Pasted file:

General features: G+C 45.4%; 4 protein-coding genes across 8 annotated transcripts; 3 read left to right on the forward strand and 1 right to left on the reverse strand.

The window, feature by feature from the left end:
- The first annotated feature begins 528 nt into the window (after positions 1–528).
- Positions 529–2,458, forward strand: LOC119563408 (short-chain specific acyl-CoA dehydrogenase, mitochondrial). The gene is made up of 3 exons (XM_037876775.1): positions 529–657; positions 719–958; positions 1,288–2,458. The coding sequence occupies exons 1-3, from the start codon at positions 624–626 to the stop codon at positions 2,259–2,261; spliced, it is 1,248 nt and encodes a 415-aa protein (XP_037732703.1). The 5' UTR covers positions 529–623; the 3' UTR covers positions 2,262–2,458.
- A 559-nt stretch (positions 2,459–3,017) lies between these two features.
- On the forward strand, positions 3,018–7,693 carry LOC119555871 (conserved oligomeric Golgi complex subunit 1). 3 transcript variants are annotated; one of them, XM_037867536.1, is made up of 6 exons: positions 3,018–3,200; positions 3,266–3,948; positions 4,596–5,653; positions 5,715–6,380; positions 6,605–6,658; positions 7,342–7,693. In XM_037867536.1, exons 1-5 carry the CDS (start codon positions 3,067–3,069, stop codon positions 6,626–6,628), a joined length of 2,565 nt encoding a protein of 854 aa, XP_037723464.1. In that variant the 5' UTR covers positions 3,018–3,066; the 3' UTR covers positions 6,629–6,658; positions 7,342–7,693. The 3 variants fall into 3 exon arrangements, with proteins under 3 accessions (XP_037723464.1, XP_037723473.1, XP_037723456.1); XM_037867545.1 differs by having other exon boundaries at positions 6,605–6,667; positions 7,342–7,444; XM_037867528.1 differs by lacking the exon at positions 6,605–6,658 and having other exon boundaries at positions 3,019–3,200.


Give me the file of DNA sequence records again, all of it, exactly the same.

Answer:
General features: G+C 45.4%; 4 protein-coding genes across 8 annotated transcripts; 3 read left to right on the forward strand and 1 right to left on the reverse strand.

The window, feature by feature from the left end:
- The first annotated feature begins 528 nt into the window (after positions 1–528).
- Positions 529–2,458, forward strand: LOC119563408 (short-chain specific acyl-CoA dehydrogenase, mitochondrial). The gene is made up of 3 exons (XM_037876775.1): positions 529–657; positions 719–958; positions 1,288–2,458. The coding sequence occupies exons 1-3, from the start codon at positions 624–626 to the stop codon at positions 2,259–2,261; spliced, it is 1,248 nt and encodes a 415-aa protein (XP_037732703.1). The 5' UTR covers positions 529–623; the 3' UTR covers positions 2,262–2,458.
- A 559-nt stretch (positions 2,459–3,017) lies between these two features.
- On the forward strand, positions 3,018–7,693 carry LOC119555871 (conserved oligomeric Golgi complex subunit 1). 3 transcript variants are annotated; one of them, XM_037867536.1, is made up of 6 exons: positions 3,018–3,200; positions 3,266–3,948; positions 4,596–5,653; positions 5,715–6,380; positions 6,605–6,658; positions 7,342–7,693. In XM_037867536.1, exons 1-5 carry the CDS (start codon positions 3,067–3,069, stop codon positions 6,626–6,628), a joined length of 2,565 nt encoding a protein of 854 aa, XP_037723464.1. In that variant the 5' UTR covers positions 3,018–3,066; the 3' UTR covers positions 6,629–6,658; positions 7,342–7,693. The 3 variants fall into 3 exon arrangements, with proteins under 3 accessions (XP_037723464.1, XP_037723473.1, XP_037723456.1); XM_037867545.1 differs by having other exon boundaries at positions 6,605–6,667; positions 7,342–7,444; XM_037867528.1 differs by lacking the exon at positions 6,605–6,658 and having other exon boundaries at positions 3,019–3,200.